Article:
Electromagnetic buzzers

Electromagnetic buzzers

Source: Wikimedia Commons

 

Mechanical Buzzers

 

Mechanical buzzers are like subsets of electromagnetic buzzers because they have similar components. However, the vibrating parts sit on the outer casing, not in the internal structure of the buzzer.

 

Electromechanical Buzzers

 

Electromechanical buzzers consist of a bare metal disc and an electromagnet. They also function like a magnetic or electromagnetic buzzer by producing sound waves via magnetism and disc movement.

 

Piezo vs. Magnetic Buzzers:  Transducers and Indicators

 

Buzzers come in either a transducer or indicator configuration. Indicators have a built-in driving circuit that creates a plug-n-play buzzer. The advantage is that you won't have to worry about building a complex driving circuit for the unit. However, the downside is that such buzzers operate on a fixed frequency. Therefore, their design reduces flexibility and application areas because they can't achieve alternate frequencies for different uses.

On the other hand, transducers don't have a built-in driving circuit. Therefore, you have to build an external one to run the device. However, the lack of a driver is advantageous because it gives you more flexibility to achieve alternate frequencies. This flexibility makes the device ideal for multiple applications. Even though the external driving circuit can be complex, you can customize it for different uses.

 

Piezoelectric crystal transducer

Piezoelectric crystal transducer

Source: Wikimedia Commons.

 

Inducer Characteristics

 

Another difference is in their tone generation. To generate a steady tone using a transducer, supply it with a continuous fixed frequency. However, indicators should get a constant DC voltage supply to produce such a tone.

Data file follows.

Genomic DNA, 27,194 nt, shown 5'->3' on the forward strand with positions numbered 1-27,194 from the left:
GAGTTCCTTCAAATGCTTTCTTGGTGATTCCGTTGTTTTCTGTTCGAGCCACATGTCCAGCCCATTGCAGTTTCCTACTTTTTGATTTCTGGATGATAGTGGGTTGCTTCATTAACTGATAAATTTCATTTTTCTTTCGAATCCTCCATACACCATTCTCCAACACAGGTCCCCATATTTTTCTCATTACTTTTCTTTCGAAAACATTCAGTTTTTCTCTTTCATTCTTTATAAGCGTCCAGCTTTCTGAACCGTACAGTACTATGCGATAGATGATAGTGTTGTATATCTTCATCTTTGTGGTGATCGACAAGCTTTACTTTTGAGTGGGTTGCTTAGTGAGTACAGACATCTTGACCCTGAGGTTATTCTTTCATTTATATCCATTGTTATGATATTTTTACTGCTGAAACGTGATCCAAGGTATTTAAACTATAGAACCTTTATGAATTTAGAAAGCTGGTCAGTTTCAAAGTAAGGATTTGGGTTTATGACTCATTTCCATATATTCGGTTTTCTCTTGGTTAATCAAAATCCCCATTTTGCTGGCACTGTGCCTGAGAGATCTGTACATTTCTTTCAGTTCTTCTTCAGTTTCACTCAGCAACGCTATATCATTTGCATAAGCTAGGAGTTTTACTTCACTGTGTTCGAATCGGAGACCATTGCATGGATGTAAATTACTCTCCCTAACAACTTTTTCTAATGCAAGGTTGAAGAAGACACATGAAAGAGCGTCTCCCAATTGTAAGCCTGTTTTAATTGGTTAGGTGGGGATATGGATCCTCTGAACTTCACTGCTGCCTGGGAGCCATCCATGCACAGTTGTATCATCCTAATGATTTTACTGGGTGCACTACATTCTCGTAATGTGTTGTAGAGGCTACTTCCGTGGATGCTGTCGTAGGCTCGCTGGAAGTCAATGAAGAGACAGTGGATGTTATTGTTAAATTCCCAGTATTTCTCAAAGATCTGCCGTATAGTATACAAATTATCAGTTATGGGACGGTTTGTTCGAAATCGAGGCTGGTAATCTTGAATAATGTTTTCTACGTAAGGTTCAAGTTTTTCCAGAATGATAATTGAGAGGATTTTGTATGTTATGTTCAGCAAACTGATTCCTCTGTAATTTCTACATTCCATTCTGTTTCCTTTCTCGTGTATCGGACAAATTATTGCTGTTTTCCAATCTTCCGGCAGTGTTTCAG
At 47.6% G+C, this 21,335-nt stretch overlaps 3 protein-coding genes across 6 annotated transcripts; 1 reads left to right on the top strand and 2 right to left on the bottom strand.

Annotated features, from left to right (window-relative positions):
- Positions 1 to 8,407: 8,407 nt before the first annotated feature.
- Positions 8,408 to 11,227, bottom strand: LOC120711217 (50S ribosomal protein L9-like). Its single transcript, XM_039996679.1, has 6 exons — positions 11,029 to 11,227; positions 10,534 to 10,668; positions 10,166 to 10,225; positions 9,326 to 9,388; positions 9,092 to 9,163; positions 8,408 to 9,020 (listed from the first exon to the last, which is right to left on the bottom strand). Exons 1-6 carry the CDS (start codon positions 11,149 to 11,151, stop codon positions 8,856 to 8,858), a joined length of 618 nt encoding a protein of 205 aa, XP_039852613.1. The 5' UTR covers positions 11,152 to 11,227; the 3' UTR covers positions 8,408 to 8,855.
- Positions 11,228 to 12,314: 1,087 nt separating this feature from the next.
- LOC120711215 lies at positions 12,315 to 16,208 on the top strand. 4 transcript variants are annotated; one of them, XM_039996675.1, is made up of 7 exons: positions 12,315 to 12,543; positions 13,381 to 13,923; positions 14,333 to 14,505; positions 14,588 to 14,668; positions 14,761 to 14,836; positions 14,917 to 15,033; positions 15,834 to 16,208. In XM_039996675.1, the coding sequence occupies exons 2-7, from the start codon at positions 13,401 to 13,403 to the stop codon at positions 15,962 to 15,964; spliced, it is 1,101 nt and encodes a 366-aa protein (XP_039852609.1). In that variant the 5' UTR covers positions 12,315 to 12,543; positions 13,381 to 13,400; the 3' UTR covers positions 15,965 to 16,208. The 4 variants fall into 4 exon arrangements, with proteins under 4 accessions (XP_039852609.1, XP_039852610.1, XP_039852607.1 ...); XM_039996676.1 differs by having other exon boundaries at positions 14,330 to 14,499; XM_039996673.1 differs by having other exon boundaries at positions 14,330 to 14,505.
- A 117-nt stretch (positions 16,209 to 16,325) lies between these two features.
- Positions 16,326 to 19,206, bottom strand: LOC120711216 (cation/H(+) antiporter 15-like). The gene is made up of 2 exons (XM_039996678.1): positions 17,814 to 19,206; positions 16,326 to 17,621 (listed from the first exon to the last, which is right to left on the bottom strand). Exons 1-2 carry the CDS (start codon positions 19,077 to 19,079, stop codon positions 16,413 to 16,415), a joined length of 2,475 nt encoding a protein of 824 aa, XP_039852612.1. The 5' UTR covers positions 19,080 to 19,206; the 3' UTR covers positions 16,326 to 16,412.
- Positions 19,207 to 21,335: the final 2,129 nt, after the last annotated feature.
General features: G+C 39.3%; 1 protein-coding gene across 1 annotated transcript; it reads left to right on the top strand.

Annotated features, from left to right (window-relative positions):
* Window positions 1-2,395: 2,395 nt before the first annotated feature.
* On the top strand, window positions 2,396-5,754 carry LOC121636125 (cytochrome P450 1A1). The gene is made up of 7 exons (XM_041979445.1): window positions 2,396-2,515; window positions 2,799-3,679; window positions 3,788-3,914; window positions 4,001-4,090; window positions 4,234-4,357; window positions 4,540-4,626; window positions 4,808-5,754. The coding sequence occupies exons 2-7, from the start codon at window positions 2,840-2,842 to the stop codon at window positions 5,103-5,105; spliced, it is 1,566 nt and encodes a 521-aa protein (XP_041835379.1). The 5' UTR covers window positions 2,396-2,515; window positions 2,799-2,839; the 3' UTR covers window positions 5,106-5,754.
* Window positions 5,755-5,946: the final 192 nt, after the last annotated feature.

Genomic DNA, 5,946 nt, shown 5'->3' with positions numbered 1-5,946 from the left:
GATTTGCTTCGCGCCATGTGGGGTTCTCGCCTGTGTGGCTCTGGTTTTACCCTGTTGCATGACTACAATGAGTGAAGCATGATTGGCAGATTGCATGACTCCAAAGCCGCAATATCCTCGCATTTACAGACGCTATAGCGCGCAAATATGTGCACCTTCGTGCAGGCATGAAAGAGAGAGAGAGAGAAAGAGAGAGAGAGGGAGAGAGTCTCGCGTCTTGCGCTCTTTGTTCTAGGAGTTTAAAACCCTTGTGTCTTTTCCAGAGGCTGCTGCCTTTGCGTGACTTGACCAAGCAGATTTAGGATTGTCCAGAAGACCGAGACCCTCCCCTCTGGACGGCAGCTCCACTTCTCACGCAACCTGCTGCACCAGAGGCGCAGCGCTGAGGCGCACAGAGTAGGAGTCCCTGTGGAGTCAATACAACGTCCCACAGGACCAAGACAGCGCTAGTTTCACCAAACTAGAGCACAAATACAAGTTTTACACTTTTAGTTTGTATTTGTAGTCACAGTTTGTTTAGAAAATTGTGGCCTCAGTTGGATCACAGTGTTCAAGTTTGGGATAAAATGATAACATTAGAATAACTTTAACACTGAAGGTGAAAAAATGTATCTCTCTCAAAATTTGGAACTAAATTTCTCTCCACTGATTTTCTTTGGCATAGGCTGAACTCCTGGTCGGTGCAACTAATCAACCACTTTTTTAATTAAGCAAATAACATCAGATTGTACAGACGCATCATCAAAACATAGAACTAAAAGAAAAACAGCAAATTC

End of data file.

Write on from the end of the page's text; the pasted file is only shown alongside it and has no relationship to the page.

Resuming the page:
On the other hand, producing a slow or fast sound wave using a transducer requires fixed frequency square wave pulses. However, to achieve the same using an indicator, apply PWM to switch it on and off.

 

Key Specifications of Buzzers

 

All five buzzer types have the following specifications.

 

Piezo vs. Magnetic Buzzers: Frequency Response

 

A buzzer produces different sound pressure levels (loudness) for varying frequencies. Therefore, frequency response shows how efficiently the buzzer creates sound at specific frequencies.

 

Sound Pressure Level (SPL)

 

Expressed in decibel Pascals, the SPL is an atmospheric pressure deviation created by sound waves. It is usually proportional to the input signal. Additionally, it decays by about 6dB as you double the distance away from the buzzer. The specification comes in handy when comparing two audio outputs to check which one is louder.

 

Sound level meter

Sound level meter

 

Resonant Frequency

 

Measured in Hertz, resonant frequency is the buzzer vibrating frequency. Therefore, it can show the frequency at which it will be loudest.

 

Piezo vs. Magnetic Buzzers: Operating Voltage

Piezoelectric buzzers are usually voltage-driven devices, and they have a wider operating voltage of 3-250V. On the other hand, magnetic buzzers are current-driven devices. Thus, they have a higher current draw and a narrower voltage range of 1-16V.

 

Impedance

 

Lastly, impedance is the ratio of the applied voltage to current, and it varies with frequency.

 

Piezo vs. Magnetic Buzzers: Applications

 

Applications

 

Home security alarm 

Home security alarm 

  • Electrical fire alarm

 

Summary

 

In conclusion, piezo and magnetic buzzers are the most common buzzer types, and it is vital to learn about their characteristics, structures, and working principles. This knowledge will make it easy to pick the right one for your project. After going through the article above, you should have a clearer understanding of the two. If you have any questions, contact us for more details.